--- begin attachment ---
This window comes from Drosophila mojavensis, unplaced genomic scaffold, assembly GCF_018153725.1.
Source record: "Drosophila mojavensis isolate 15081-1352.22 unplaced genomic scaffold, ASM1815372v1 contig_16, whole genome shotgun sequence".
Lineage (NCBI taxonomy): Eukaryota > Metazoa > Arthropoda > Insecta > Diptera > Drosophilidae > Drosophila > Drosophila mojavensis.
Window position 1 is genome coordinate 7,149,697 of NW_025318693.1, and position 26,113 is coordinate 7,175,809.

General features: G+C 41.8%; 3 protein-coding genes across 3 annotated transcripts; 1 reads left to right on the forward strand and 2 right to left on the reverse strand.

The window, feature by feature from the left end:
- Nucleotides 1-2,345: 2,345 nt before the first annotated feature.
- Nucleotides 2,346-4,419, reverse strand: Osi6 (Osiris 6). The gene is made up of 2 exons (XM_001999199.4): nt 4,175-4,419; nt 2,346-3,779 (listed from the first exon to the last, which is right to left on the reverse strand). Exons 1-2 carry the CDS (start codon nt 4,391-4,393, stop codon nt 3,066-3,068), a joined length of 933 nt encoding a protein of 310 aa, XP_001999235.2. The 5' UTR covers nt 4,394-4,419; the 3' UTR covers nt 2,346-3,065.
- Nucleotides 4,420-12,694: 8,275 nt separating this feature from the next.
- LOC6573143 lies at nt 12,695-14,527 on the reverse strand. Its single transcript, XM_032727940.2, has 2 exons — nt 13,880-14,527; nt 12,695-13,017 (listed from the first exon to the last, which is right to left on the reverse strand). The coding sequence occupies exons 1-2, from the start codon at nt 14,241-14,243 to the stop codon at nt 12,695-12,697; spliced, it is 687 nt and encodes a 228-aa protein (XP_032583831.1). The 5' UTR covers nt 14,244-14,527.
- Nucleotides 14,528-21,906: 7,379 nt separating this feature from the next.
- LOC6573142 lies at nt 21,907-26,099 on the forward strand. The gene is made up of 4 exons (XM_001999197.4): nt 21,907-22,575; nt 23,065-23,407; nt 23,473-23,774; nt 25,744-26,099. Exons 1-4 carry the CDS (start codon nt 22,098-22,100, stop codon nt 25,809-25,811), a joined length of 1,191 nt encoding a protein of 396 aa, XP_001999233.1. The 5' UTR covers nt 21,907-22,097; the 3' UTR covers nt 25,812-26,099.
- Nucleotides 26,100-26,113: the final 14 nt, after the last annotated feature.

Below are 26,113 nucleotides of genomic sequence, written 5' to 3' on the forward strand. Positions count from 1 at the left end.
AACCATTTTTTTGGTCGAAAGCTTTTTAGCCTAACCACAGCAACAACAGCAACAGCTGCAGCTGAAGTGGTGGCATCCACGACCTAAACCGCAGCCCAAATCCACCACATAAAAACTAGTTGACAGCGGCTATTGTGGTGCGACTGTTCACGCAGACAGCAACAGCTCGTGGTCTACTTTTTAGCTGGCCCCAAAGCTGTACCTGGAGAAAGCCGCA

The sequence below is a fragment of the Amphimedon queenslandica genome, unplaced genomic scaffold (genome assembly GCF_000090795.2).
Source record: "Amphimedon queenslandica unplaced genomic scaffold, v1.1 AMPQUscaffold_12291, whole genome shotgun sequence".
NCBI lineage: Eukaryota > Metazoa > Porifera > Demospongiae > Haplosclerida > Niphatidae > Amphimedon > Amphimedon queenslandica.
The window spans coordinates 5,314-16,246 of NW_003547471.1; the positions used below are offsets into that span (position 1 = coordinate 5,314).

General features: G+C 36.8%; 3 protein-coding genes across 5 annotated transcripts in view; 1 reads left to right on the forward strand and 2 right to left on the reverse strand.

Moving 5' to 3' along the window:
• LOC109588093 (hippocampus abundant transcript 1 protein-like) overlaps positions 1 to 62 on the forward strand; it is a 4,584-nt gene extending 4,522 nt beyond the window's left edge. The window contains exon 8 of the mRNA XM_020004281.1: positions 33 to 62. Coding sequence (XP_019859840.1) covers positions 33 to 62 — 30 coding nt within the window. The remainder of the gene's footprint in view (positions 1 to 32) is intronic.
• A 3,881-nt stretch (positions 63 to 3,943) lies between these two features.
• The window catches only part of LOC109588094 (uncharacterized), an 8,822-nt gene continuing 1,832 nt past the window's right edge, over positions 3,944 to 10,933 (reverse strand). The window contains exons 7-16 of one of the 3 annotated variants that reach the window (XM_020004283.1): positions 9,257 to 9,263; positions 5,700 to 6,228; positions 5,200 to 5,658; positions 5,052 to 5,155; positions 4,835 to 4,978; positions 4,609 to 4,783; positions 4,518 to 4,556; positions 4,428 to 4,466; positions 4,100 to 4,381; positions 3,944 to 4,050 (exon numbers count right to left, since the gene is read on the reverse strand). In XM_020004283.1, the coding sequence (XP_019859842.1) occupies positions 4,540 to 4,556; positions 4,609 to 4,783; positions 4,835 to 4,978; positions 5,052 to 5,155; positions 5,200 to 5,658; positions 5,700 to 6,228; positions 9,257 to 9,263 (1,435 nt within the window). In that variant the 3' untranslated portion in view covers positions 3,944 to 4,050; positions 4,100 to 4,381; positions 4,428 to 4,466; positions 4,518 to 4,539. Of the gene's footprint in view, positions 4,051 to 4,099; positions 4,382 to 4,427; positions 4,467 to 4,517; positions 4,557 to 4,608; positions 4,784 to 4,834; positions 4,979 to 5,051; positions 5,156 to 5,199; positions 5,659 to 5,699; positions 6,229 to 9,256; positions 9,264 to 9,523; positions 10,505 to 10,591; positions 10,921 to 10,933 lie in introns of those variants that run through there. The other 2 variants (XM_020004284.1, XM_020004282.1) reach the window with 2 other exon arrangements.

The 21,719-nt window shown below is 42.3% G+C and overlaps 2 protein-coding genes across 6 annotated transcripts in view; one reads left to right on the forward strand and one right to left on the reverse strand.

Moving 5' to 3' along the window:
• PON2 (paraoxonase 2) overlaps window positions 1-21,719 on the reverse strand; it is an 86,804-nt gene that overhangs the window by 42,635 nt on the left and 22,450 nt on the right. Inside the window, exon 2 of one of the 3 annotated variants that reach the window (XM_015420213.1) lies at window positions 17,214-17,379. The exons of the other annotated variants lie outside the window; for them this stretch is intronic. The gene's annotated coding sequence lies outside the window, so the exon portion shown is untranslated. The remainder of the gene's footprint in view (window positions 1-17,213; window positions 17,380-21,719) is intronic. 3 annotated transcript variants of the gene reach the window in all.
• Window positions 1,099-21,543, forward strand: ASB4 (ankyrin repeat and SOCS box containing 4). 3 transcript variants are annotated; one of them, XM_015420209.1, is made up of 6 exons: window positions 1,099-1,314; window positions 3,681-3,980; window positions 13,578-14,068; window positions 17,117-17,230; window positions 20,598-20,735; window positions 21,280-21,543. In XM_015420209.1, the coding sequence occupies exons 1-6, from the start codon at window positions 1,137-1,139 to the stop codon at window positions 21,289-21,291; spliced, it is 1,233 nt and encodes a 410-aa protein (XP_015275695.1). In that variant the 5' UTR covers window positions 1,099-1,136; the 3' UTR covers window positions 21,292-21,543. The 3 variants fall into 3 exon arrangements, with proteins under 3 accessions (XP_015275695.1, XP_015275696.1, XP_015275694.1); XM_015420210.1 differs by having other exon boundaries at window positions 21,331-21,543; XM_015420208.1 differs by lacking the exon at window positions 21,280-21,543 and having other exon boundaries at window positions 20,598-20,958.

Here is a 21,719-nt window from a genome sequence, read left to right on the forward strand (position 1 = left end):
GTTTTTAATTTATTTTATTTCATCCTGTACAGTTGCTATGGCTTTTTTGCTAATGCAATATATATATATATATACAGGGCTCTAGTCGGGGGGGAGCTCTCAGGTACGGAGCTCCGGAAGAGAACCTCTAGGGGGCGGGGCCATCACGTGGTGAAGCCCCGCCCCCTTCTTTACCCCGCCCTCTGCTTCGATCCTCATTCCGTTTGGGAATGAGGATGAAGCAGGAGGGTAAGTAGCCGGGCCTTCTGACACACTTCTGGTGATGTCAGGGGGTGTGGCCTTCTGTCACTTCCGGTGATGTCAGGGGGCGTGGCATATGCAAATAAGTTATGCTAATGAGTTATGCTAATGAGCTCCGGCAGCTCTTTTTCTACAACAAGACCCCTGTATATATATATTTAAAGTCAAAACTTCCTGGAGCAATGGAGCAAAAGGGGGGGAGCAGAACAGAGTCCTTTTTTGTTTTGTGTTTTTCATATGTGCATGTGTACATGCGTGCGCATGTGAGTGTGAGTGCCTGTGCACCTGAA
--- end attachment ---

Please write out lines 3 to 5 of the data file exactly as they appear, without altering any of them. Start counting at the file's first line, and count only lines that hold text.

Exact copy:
Lineage (NCBI taxonomy): Eukaryota > Metazoa > Arthropoda > Insecta > Diptera > Drosophilidae > Drosophila > Drosophila mojavensis.
Window position 1 is genome coordinate 7,149,697 of NW_025318693.1, and position 26,113 is coordinate 7,175,809.

General features: G+C 41.8%; 3 protein-coding genes across 3 annotated transcripts; 1 reads left to right on the forward strand and 2 right to left on the reverse strand.